Willard Motley Papers

Institution: Chicago Public Library - Carter G. Woodson Regional Library
Address:
9525 S. Halsted Street
Chicago, IL 60628
Phone: (312) 747-6900
Website
Date: 1940-1950
Extent: .5 Linear Feet
Finding Aid

Abstract
Biographical/Historical Note:
Willard Francis Motley was born on July 14, 1909 in Chicago, Illinois, and spent his childhood in the racially diverse community of Englewood on Chicago’s Southside. Born to a middle class family, his father Archibald Sr. worked as a Pullman porter for a railroad that ran between Chicago and New York, while his mother Mary was the primary caretaker and influence. Archibald John Motley, Jr., (known as Willard’s brother though he was actually an older cousin) was becoming a well-known artist during Willard Motley’s childhood. Though known as a writer concerned with the plight of the poor, Motley reports experiencing very little racial discrimination as a child. He notes that, although the Motley’s were the only black family in their immediate neighborhood, their white neighbors defended them during the Chicago riot of 1919, and Willard was a well-liked and active student at Englewood High School.

When Motley was 13, he submitted a short story for publication in the Chicago Defender. Published in three installments during September and October of 1922, the short story led Robert S. Abbott to hire Motley to write a weekly children’s column, under the pen name Bud Billiken from December 1922 to July 5, 1924. After graduating high school, and unable to afford college, Motley initially found little success as a writer for an adult audience. Faced with a steady stream of rejections from popular magazines, Motley left his parents home in order to gain more life experience and to gather material for writing. During this time, Motley traveled once to the East Coast by bicycle, and twice to the West Coast by car, until he settled permanently in a slum near Chicago’s Maxwell Street. During his travels west Motley gained material for his most successful novel, Knock on Any Door, after meeting a Mexican boy named Joe, while Motley were in a Denver jail for stealing gasoline.

Once back in Chicago, Motley began going to Hull House, founded by Jane Addams in 1889. In the 1930s, it was a gathering place for young radical artists and writers. It was there that Motley met William P. Schenk (known as Peter) and Alexander Saxton. More educated than Motley, Saxton and Schenk are credited with introducing Motley to a host of authors and broadening his literary exposure. Together, they founded Hull House Magazine, a small literary journal, which became the testing ground for Motley’s work. In 1940, Motley was accepted to the WPA Federal Writers Project. From 1940 to 1943, Motley conducted the research for his first novel, Knock on Any Door by visiting reform schools, prisons, and other neighborhoods around Chicago. Ultimately, the novel became a sociological and artistic study of a lower class Italian boy named Nick Romano, which placed Motley in the tradition of “naturalists” such as Theodore Dreiser and Richard Wright. In order to uphold the novel’s projected image as a “raceless novel,” Motley refused to have his photograph printed anywhere on the book, in an attempt to avoid the label of “Negro author.” Knock on Any Door became widely successful upon its publication in 1947, selling 47,000 copies in three weeks, and 350,000 copies in two years. In 1949, Humphrey Bogart, along with director Nickolas Ray, produced a film based on the novel. Subsequently, Motley went on to publish We Fished All Night (1951), Let No Man Write My Epitaph (1960), Let Noon Be Fair (1966), and, posthumously, The Diaries of Willard Motley (ed. Jerome Klinkowitz, 1979).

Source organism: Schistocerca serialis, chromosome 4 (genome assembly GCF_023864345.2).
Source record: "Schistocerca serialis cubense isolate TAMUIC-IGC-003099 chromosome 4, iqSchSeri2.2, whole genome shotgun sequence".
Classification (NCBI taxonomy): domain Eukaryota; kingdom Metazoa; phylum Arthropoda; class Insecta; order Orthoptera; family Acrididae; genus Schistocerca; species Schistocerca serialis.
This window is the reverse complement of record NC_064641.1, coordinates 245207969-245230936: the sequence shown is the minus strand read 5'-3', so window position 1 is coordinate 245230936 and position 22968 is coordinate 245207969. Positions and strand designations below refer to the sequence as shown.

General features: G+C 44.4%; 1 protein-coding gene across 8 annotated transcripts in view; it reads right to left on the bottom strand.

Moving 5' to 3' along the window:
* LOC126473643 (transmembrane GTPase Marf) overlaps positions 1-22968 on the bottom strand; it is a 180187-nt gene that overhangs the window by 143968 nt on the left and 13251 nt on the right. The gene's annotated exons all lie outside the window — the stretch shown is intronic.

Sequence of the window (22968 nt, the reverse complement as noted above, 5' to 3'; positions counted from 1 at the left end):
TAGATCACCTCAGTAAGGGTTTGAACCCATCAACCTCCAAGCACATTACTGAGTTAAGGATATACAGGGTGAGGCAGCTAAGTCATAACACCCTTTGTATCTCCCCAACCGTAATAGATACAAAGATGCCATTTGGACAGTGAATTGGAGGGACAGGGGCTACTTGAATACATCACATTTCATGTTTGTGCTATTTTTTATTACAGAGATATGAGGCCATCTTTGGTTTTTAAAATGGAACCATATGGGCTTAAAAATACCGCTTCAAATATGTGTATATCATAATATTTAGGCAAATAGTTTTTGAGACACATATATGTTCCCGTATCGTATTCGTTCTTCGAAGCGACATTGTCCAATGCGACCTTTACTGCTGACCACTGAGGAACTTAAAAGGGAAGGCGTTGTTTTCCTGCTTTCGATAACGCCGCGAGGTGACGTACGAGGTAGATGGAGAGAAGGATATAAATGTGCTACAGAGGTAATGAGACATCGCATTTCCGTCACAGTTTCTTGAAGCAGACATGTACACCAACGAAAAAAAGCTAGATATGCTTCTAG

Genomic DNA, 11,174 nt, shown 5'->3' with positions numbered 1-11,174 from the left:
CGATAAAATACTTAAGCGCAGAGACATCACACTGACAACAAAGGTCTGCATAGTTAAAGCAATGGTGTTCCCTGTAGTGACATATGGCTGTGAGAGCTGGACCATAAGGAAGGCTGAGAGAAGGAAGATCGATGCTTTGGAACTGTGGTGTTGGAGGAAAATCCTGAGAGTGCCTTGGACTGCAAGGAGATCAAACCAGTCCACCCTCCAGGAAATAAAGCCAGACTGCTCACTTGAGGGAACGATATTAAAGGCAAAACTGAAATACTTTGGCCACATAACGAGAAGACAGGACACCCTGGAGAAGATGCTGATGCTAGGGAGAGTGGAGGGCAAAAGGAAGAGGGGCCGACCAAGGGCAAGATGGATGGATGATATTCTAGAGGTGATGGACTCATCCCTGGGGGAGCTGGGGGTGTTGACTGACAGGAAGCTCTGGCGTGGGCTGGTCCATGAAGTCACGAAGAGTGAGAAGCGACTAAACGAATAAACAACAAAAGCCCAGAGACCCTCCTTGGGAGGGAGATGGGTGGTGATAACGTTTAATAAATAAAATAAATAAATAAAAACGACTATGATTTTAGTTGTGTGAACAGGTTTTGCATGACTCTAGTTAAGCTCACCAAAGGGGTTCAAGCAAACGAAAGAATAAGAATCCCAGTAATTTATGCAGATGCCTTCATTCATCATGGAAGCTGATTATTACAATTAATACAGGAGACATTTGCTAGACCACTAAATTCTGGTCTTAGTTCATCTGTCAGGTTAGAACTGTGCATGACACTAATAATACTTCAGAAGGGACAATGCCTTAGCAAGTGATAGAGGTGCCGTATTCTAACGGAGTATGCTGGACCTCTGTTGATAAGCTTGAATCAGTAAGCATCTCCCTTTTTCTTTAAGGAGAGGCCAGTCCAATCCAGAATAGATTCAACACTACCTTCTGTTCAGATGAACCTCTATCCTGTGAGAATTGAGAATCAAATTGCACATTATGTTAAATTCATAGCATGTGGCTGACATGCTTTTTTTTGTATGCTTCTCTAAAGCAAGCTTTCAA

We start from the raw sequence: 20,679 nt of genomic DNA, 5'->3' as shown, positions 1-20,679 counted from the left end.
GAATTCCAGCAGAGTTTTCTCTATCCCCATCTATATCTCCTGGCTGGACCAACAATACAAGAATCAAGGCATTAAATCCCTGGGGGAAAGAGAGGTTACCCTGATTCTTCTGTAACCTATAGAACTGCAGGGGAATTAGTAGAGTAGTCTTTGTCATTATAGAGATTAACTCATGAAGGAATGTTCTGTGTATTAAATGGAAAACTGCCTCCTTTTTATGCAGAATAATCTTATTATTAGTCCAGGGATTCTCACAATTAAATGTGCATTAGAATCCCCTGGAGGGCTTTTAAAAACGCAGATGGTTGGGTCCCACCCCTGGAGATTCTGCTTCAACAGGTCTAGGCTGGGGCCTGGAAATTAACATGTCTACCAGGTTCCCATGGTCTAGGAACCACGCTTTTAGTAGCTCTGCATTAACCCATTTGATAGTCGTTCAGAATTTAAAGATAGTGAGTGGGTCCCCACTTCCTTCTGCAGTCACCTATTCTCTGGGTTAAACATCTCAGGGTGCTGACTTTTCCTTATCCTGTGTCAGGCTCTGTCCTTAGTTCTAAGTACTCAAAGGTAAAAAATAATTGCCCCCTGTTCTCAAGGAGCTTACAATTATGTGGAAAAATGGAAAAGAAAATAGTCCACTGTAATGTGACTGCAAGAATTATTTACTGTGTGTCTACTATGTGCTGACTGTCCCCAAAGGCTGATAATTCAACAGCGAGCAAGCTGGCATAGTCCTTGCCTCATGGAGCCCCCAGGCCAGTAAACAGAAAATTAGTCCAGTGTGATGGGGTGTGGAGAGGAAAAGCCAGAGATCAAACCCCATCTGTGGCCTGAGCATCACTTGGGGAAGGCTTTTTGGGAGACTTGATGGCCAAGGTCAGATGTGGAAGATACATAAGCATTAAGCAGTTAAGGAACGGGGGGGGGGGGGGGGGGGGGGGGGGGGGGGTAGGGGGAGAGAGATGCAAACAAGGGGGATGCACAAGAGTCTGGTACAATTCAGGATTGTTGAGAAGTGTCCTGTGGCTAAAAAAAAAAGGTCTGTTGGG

Motley died on March 4, 1965, in a Mexico City hospital, of intestinal gangrene. At the time, and due in part to the shift from naturalist and “raceless” novels to authors who emphasized race, Motley was living a meager lifestyle after his decline in popularity. Willard Motley and William Schenk met at Hull House, a gathering place for young intellectuals and liberal artists, located at 800 S. Halstead. Along with Alexander Saxton, Schenk would become integral to Motley’s development as a writer. More widely read than Motley, Schenk and Saxton introduced him to authors such as John Steinbeck, Ben Hecht, and Emily Dickinson. Motley, Schenk, and Saxton went on to create Hull House Magazine.

Scope and Content Note:
This small group of Willard Motley’s papers includes newspaper clippings, manuscripts and journal articles by Motley. Also included is significant correspondence between Motley and William P. Shenk, co-founder of Hull House literary magazine.

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